This may sound like a stupid question, because the answer seems obvious. Since both parties have the virus, there’s no danger in passing it along to anyone. Assuming neither one had any other communicable diseases, it shouldn’t be a problem, right?
Nope, it’s a big problem.
When two HIV positive people have sex it gives the virus a chance to mutate and become resistant to treatment.
There are many different strains of HIV. As bad as it is to be infected with one, it’s even worse to be infected with more than one. I have heard (though I have no cite) that being infected with multiple strains allows the strains to swap DNA, greatly increasing the likelyhood of them developing resistance to antivirals.
Some articles about HIV superinfection.
In the case of a heterosexual coupling, the HIV+ woman can still conceive a baby, with attendant risks of transmission.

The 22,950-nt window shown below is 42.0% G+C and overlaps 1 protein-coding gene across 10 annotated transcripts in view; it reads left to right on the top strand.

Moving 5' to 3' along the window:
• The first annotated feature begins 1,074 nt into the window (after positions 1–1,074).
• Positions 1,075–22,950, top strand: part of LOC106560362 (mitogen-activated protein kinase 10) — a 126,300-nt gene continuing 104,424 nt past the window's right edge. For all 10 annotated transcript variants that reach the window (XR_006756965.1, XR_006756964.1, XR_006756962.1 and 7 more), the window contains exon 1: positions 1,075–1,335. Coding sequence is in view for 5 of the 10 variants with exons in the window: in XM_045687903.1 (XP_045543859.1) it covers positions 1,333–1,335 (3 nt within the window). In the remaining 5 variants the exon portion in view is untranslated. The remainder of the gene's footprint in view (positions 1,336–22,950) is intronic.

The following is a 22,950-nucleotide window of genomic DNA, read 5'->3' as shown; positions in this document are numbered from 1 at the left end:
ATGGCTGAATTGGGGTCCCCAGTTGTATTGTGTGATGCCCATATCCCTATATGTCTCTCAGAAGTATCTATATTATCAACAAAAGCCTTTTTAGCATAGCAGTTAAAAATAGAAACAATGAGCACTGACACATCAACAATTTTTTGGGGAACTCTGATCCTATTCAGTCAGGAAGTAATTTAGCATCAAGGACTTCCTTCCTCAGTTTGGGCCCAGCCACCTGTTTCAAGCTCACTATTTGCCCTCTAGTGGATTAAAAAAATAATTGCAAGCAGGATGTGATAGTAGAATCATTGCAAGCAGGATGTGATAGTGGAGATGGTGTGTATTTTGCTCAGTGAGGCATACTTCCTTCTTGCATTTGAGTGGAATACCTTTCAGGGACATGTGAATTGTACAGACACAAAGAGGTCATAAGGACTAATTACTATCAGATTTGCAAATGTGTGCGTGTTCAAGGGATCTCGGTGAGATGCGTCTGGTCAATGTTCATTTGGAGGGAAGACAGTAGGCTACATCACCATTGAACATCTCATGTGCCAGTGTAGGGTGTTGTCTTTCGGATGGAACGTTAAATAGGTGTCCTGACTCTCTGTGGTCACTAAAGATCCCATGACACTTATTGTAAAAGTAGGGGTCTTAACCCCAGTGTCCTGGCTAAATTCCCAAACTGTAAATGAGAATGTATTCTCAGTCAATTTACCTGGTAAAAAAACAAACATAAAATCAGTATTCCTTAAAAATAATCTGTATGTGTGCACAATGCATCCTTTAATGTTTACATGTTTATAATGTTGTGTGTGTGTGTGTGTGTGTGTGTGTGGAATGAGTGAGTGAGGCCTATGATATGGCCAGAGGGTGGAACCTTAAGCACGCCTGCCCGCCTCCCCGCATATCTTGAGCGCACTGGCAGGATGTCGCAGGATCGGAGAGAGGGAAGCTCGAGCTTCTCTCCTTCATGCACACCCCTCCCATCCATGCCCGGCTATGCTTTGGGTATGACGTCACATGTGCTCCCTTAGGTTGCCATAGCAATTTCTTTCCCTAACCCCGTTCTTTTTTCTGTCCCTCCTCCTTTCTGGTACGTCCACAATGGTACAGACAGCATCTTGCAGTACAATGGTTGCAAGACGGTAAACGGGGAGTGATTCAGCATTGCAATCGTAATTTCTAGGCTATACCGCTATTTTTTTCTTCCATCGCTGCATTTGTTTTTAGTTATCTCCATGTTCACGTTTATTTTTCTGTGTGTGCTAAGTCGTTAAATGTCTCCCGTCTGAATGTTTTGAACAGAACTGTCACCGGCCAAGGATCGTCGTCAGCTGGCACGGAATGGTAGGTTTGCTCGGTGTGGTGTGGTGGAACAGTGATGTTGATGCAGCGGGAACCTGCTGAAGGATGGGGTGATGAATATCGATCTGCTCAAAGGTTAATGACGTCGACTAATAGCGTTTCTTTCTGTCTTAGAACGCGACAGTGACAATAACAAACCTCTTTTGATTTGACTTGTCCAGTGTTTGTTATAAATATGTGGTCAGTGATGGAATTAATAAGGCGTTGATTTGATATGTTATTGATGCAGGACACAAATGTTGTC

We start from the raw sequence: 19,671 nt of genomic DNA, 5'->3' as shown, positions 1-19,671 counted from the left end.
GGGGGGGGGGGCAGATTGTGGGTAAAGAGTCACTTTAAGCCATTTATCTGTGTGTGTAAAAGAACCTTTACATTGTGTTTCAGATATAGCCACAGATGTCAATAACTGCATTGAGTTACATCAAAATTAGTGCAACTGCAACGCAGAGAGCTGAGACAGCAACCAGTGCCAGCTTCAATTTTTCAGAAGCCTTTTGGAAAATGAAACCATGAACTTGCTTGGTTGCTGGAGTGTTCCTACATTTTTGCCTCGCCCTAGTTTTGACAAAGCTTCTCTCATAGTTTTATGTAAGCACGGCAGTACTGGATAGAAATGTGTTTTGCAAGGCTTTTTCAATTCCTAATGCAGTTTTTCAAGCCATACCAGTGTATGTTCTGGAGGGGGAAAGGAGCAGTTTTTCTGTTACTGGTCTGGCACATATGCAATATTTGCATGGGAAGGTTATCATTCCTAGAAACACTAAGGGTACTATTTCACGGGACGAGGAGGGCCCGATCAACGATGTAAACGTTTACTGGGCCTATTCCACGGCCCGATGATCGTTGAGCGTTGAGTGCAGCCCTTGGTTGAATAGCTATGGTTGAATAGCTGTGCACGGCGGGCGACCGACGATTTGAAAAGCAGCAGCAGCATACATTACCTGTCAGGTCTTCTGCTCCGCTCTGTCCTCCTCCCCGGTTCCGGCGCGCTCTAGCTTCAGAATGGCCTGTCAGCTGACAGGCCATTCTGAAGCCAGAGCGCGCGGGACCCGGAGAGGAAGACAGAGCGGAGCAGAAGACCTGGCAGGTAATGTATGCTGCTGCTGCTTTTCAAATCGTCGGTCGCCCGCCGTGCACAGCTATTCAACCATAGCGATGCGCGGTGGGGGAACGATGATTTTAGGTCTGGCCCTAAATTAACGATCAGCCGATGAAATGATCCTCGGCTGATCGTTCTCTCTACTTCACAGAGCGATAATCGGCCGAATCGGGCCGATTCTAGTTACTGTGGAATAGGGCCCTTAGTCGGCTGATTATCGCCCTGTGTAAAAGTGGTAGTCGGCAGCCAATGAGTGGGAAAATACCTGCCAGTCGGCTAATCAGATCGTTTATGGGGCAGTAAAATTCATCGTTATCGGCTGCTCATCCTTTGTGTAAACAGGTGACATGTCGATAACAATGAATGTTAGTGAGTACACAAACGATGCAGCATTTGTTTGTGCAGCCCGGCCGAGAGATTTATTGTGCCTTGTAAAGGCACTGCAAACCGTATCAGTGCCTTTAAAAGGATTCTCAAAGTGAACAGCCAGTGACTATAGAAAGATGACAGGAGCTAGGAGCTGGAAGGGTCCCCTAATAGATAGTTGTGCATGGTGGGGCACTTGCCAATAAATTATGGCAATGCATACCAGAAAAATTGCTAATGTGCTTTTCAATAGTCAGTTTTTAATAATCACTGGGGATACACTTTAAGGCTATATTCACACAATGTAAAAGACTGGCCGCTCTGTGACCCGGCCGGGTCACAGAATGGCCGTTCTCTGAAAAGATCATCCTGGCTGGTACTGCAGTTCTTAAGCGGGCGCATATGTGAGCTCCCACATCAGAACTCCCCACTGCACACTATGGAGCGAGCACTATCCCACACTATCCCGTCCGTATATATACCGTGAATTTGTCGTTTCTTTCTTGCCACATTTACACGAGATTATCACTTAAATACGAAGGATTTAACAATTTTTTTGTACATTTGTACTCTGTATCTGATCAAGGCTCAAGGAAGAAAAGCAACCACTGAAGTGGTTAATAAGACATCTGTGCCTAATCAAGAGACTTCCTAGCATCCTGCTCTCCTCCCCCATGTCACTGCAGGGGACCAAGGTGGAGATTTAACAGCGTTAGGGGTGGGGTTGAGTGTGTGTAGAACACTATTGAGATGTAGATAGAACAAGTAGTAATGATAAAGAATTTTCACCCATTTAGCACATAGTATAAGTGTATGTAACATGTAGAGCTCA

This was probably obvious to the OP, but I thought I should point it out anyway.
Odd that this came up now… I read something recently that stated that some scientists question that AIDS “superinfections” actually happen. Damn, I wish I remembered where I read that…
Contrary to what others have posted in this thread, at the latest international AIDS conference, held in Bankok earlier this month, a paper was presented that casts doubt on some long-held ideas of “superinfection” (dual infection with a different type of HIV). Evidence is lacking of superinfection happening at any point other than early infection. The study found no example of superinfection happening to someone in the chronic phase of HIV infection.
Besides HIV superinfection, HIV sufferers are vulnerable to contracting many diseases/infections not contractable by uninfected persons, so it seems there would be an enhanced risk of passing those diseases/infections to another HIV sufferer.
eJournal of the International AIDS Society:
No superinfection among seroconcordant couples after well-defined exposure
MedGenMed. 2004 Jul 11;6(3):ThPeA6949 [eJIAS. 2004 Jul 11;1(1):ThPeA6949]